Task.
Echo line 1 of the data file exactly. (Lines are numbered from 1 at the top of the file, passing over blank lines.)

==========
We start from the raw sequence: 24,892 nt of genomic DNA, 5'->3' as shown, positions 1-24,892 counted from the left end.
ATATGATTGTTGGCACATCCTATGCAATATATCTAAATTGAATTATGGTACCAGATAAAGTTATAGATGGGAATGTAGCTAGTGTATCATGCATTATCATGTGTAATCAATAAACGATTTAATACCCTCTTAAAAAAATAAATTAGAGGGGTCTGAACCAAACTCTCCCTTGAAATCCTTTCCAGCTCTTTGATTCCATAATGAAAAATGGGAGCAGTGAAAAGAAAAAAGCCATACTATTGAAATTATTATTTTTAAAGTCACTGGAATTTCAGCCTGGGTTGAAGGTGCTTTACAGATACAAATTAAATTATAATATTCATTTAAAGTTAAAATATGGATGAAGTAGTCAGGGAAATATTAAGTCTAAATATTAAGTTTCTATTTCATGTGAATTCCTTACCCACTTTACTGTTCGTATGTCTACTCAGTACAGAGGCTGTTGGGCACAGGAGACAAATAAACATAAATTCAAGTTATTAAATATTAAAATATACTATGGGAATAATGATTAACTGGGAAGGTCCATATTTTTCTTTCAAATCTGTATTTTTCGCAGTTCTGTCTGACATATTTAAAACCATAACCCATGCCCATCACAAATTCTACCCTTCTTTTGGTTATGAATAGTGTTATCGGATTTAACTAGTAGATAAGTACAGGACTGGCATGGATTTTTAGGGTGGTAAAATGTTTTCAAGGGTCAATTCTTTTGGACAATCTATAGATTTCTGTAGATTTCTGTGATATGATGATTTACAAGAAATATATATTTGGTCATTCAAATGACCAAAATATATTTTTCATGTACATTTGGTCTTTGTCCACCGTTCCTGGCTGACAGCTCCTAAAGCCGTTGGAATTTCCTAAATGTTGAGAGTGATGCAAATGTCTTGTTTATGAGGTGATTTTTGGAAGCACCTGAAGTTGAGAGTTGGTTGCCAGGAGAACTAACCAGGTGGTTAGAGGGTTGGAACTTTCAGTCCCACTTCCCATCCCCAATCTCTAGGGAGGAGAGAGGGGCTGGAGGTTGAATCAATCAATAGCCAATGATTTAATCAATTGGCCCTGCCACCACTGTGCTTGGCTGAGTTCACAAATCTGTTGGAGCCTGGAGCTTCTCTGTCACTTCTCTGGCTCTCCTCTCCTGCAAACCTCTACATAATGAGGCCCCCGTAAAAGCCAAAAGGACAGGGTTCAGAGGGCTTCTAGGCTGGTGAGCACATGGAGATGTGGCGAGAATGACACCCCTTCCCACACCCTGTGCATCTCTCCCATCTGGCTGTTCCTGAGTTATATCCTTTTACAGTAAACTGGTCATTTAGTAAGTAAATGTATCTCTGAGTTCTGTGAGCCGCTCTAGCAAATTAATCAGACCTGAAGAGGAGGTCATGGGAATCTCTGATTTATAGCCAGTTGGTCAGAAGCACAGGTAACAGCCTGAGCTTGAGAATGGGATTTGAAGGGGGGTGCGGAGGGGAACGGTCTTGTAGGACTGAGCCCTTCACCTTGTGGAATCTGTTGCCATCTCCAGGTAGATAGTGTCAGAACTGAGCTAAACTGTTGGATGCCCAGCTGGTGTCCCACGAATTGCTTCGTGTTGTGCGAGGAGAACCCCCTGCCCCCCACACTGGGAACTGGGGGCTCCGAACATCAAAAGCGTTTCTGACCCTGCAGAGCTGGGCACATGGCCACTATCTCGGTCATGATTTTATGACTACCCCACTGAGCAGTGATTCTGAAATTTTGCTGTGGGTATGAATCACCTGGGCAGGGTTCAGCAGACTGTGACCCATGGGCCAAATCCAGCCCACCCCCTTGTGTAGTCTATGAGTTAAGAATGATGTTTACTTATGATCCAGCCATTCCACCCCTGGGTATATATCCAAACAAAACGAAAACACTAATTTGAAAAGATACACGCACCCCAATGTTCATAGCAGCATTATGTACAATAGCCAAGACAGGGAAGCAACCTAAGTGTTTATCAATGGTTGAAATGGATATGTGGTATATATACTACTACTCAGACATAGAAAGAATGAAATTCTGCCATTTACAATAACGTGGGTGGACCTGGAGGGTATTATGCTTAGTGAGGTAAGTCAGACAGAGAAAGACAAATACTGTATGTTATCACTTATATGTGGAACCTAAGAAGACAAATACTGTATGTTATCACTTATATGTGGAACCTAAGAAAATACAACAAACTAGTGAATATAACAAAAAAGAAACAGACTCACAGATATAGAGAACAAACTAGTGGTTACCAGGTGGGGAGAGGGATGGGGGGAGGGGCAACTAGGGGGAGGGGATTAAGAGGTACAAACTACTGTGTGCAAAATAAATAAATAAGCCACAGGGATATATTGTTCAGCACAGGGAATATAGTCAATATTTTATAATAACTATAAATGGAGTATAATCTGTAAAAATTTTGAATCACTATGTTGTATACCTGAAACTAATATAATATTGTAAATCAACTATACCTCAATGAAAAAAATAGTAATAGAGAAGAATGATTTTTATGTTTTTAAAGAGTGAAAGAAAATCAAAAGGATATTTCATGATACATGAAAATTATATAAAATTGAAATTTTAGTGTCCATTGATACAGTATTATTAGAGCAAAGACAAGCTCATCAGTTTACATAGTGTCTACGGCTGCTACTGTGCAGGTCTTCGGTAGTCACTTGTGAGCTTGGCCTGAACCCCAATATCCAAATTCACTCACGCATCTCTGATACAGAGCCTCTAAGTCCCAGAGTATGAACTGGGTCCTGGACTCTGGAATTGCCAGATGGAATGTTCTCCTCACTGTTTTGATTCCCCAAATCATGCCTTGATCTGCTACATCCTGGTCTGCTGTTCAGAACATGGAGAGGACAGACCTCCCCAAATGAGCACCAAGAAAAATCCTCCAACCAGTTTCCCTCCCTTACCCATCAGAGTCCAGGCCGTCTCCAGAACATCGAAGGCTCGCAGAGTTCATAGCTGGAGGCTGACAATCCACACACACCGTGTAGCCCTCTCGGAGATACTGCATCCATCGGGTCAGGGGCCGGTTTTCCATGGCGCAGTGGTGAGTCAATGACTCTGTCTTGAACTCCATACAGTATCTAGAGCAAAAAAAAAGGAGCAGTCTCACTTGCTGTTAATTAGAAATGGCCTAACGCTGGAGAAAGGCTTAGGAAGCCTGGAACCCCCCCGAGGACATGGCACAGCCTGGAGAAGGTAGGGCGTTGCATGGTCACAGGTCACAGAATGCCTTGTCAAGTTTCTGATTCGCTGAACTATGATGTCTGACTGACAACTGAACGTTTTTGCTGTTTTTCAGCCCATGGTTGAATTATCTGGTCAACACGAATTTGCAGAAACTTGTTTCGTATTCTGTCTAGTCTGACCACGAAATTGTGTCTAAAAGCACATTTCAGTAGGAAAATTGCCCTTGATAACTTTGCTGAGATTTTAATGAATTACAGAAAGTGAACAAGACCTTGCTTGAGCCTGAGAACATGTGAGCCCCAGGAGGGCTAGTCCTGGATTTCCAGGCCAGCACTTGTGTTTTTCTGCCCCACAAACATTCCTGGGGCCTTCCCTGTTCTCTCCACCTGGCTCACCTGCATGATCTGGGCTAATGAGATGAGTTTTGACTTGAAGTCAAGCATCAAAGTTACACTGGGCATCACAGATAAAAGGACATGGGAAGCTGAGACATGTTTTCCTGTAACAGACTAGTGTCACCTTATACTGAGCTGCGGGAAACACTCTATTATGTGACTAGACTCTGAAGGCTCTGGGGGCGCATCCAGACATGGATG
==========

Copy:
We start from the raw sequence: 24,892 nt of genomic DNA, 5'->3' as shown, positions 1-24,892 counted from the left end.